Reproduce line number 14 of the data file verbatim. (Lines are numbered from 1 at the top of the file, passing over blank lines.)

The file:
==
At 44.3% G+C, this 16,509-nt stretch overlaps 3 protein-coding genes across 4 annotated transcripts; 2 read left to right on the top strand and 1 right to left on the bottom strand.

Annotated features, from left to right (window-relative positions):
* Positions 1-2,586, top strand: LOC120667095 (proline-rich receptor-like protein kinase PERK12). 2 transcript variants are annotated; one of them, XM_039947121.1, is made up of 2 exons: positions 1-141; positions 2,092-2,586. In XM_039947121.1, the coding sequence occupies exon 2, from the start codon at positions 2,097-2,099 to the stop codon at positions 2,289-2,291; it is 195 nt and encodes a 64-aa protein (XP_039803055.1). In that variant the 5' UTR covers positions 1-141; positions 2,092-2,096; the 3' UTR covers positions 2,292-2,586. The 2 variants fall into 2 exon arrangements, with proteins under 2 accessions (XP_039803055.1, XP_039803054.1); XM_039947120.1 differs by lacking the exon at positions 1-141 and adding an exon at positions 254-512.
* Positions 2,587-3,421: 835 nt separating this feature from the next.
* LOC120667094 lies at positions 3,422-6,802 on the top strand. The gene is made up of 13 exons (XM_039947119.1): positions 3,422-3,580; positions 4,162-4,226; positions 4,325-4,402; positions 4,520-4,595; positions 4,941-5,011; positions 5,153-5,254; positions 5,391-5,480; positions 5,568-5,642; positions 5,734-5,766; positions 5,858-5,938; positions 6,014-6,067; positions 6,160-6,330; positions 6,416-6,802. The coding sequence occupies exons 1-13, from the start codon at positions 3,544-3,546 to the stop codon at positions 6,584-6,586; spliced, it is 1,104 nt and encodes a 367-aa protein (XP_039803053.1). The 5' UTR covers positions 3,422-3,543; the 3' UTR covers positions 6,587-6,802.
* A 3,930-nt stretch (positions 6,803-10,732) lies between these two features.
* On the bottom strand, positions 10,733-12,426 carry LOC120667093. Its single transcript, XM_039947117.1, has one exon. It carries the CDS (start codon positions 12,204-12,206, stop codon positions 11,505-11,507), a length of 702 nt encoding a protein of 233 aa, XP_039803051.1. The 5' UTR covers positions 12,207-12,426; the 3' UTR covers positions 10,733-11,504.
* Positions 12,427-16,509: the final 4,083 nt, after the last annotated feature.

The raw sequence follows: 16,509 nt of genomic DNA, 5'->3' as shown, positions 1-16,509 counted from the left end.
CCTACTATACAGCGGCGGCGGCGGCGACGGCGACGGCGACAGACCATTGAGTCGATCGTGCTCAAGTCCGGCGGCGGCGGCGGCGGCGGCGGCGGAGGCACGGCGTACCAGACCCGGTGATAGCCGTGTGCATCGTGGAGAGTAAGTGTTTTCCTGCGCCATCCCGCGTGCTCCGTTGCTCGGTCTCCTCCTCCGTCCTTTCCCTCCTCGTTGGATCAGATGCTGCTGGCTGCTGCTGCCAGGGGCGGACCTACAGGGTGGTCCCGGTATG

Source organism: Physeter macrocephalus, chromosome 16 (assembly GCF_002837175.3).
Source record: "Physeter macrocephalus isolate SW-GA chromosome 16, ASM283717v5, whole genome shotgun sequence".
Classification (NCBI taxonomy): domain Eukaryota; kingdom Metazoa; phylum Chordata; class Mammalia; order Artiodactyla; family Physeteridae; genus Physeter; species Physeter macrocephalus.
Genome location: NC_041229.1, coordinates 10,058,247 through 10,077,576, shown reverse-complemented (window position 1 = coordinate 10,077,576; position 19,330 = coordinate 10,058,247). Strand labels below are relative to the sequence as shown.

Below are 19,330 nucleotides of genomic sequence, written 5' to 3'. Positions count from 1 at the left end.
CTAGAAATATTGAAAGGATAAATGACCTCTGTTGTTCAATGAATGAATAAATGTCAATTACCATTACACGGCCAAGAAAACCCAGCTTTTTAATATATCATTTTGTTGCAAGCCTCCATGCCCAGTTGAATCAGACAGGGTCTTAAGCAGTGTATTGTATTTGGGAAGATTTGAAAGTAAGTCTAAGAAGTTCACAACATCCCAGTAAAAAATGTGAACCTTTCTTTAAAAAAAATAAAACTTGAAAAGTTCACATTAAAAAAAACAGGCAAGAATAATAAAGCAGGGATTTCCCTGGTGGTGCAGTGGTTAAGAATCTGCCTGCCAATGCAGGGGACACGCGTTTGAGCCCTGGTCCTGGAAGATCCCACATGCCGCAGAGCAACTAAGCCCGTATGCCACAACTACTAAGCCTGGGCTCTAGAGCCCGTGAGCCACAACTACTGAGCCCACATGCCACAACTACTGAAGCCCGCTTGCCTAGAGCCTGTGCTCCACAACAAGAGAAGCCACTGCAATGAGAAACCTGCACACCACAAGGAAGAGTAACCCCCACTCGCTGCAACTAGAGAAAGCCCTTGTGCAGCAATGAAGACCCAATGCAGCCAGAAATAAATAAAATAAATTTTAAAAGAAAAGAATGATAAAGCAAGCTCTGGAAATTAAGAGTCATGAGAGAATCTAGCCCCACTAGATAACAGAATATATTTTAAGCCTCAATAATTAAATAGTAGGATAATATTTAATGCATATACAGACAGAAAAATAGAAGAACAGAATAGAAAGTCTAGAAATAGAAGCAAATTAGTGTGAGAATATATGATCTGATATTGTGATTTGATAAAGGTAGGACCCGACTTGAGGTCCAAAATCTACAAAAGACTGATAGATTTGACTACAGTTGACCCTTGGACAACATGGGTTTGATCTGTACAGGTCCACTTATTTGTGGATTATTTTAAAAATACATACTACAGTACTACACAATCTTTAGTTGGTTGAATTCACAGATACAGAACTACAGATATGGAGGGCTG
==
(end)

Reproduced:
Genome location: NC_041229.1, coordinates 10,058,247 through 10,077,576, shown reverse-complemented (window position 1 = coordinate 10,077,576; position 19,330 = coordinate 10,058,247). Strand labels below are relative to the sequence as shown.